Lebbeus Woods, who died last year at age 72, was among the most singularly gifted and stubbornly consistent architects in American history. His fantastically dense drawings in pencil and graphite imagined not just new kinds of buildings—some burrowed into the earth and others floating in the air or through space—but new cities and new worlds. Though he is often connected with the Deconstructivist movement and with architects like Zaha Hadid, Thom Mayne, and Daniel Libeskind, his work also directly recalls earlier figures and precedents in architecture, from Piranesi to Archigram.
If Woods's talent was plain to see, his legacy and what it means for practicing architects remain less so, as a stirring if incomplete new exhibition at the San Francisco Museum of Modern Art makes clear. Organized by Joseph Becker and Jennifer Dunlop Fletcher, assistant curators in the museum's architecture and design department, the show (which runs through June 2) was in the works well before Woods died last fall. It is packed full of examples of his often breathtaking talents as a draftsman and conjurer of alternative architectural universes.
A group of framed drawings from Woods's 1986–87 Centricity series lines one wall just outside the entrance to the exhibition, an appetizer before the visual riches to come. Inside are more framed drawings (dozens of them), models in glass cases, sketchbooks, and snippets of manifestos. Pride of place is given to a brilliant proposal, from 1980, for a monument to Albert Einstein designed to be sent into space, to drift eternally. In drawing equally from technology, philosophy, science fiction, and architectural history—in this case Boullée's cenotaph for Newton—it is typically dense with allusion. Some of the work on view responds to specific sites and political crises, as in a series of proposals for Sarajevo (1993–94) and Berlin (1990). Other items are more poetic, such as colored-pencil drawings from Woods's 1989 Aerial Paris project.
What the show fails to do—or even try to do, really—is address Woods's complicated relationship with, and tremendous influence on, his architectural peers. We've just emerged from a dizzying and arguably unprecedented period in Western architectural history in which nearly every skilled architect, no matter how adventurous or unorthodox, who wanted to make the jump from drawing to building, or from theory to practice, was able to do so.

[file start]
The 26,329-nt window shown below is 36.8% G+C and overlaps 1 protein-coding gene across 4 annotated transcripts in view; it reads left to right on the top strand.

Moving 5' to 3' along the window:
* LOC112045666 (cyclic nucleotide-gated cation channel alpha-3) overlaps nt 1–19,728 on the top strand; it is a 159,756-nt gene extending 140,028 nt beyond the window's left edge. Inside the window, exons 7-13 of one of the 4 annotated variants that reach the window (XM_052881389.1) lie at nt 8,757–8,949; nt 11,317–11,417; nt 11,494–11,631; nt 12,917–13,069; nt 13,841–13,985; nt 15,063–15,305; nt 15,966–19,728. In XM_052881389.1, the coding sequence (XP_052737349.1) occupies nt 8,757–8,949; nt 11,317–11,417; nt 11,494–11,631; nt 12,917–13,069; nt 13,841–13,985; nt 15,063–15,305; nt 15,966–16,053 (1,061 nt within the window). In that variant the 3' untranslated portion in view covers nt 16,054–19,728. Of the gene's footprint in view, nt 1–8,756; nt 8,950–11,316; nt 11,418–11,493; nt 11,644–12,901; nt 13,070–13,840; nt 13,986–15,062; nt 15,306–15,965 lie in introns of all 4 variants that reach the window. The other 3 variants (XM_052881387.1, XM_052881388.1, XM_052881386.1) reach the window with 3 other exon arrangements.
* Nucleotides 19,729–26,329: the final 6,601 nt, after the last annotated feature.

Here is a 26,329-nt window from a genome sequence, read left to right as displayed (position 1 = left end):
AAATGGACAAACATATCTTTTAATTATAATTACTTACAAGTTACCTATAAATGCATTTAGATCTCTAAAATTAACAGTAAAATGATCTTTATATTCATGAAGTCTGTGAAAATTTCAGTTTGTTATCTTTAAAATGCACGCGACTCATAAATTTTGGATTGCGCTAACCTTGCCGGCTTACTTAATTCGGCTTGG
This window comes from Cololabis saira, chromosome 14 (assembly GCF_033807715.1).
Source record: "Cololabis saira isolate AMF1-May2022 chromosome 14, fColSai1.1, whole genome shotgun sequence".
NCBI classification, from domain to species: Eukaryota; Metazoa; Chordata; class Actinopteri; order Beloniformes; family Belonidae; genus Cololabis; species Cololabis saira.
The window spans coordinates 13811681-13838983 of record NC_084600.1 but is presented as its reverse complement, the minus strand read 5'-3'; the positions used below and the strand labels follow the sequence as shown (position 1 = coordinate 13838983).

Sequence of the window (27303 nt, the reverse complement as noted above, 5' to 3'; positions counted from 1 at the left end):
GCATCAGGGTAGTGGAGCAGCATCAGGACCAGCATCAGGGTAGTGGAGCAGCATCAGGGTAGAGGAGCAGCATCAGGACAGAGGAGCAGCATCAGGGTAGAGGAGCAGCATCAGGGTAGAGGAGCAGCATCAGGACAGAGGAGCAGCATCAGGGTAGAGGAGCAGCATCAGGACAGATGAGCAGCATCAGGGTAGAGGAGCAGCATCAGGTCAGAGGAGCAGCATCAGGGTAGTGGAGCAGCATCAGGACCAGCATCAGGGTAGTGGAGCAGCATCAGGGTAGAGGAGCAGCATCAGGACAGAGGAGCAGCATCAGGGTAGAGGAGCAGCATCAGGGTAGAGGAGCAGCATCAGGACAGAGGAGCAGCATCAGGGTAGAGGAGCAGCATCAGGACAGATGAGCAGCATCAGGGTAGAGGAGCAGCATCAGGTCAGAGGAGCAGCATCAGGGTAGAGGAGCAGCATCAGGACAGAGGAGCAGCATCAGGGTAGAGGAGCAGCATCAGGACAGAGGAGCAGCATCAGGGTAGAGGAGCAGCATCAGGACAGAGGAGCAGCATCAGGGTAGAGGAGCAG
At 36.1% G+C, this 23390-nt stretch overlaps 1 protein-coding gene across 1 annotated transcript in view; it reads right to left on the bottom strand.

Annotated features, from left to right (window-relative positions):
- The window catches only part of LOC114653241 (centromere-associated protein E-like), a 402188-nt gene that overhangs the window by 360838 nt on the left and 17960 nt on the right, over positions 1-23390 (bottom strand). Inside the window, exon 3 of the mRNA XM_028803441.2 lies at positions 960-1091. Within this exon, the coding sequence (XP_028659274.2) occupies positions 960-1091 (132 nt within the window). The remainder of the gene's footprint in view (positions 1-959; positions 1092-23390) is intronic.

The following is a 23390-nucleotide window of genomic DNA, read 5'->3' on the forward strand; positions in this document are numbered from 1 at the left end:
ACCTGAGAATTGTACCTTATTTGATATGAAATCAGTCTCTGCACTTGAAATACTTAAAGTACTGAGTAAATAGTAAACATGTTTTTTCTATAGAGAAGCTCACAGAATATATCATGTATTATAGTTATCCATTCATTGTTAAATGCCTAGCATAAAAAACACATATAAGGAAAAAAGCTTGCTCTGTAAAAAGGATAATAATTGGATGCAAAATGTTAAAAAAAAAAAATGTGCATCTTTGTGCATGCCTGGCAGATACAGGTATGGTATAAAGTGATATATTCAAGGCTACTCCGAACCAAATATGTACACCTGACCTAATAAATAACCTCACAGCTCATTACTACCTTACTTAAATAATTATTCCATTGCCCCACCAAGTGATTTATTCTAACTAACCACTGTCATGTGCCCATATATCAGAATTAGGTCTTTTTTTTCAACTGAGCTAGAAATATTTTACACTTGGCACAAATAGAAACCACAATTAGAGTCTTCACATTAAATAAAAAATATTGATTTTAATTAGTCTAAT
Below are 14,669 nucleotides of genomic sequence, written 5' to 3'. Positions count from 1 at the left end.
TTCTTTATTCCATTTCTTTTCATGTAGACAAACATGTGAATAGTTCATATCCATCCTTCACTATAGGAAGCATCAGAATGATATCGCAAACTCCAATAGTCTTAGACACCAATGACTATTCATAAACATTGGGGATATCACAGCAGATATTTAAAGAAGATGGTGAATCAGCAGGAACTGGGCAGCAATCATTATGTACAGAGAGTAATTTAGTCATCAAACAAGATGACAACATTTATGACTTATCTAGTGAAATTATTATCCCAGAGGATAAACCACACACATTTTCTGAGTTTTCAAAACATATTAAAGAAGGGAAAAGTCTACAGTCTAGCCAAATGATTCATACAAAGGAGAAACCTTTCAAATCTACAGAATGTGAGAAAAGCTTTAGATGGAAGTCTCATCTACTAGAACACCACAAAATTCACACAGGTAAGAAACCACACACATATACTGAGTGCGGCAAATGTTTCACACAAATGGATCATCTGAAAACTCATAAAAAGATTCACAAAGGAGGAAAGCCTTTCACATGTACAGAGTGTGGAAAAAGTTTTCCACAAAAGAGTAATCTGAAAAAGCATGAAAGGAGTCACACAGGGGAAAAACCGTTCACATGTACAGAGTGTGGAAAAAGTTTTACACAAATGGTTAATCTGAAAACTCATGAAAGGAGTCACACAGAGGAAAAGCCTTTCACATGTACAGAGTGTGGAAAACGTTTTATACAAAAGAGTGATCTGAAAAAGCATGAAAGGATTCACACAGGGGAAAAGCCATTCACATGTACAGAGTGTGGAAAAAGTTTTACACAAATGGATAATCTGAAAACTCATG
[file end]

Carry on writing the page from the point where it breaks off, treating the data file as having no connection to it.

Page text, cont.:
Libeskind, Hadid, Mayne, Rem Koolhaas, Wolf Prix—all of Woods's philosophical brethren, the architects he came of age with in the 1970s and '80s—not only took that leap but, after making it, quickly began building on a prolific global scale. Even John Hejduk, like Woods a faculty member at Cooper Union in New York, became a practicing architect in something like the traditional manner.
Only Woods was content to spend his career teaching, writing (often on his own terrific blog), and drawing. Born in Michigan in 1940, he worked early on for Eero Saarinen's office. But by his mid-30s Woods had dedicated himself exclusively to experimental, theoretical projects. Near the end of his life his close friend Steven Holl gave him the chance to design a four-story-tall installation embedded in the facade of Holl's Sliced Porosity Block in Chengdu, China; part sculpture, part dystopian sky deck, Woods's contribution to the building was close in spirit to his sketchbooks.
Beyond that one project, Woods's talent stayed on the page. And this is what makes his career truly unusual. There have always been figures like him in architecture. But he may be the only one who had both the opportunity to build and the will, or maybe just the disposition, to ignore that opportunity with seeming ease over several decades.
The distance that opened up between Woods and his onetime comrades in paper architecture—a distance that only grew over time—is a fascinating chasm to contemplate, to peer into. The SFMOMA exhibition generally pretends it's not there (never mentioning other architects or really exploring Woods's decision not to build), as if the curators were worried that visitors might fall in. But that rabbit hole of a gap promises more revelations—about Woods, and about contemporary architecture—than even this beautiful and deeply rewarding show can provide.
Christopher Hawthorne is the architecture critic of the Los Angeles Times.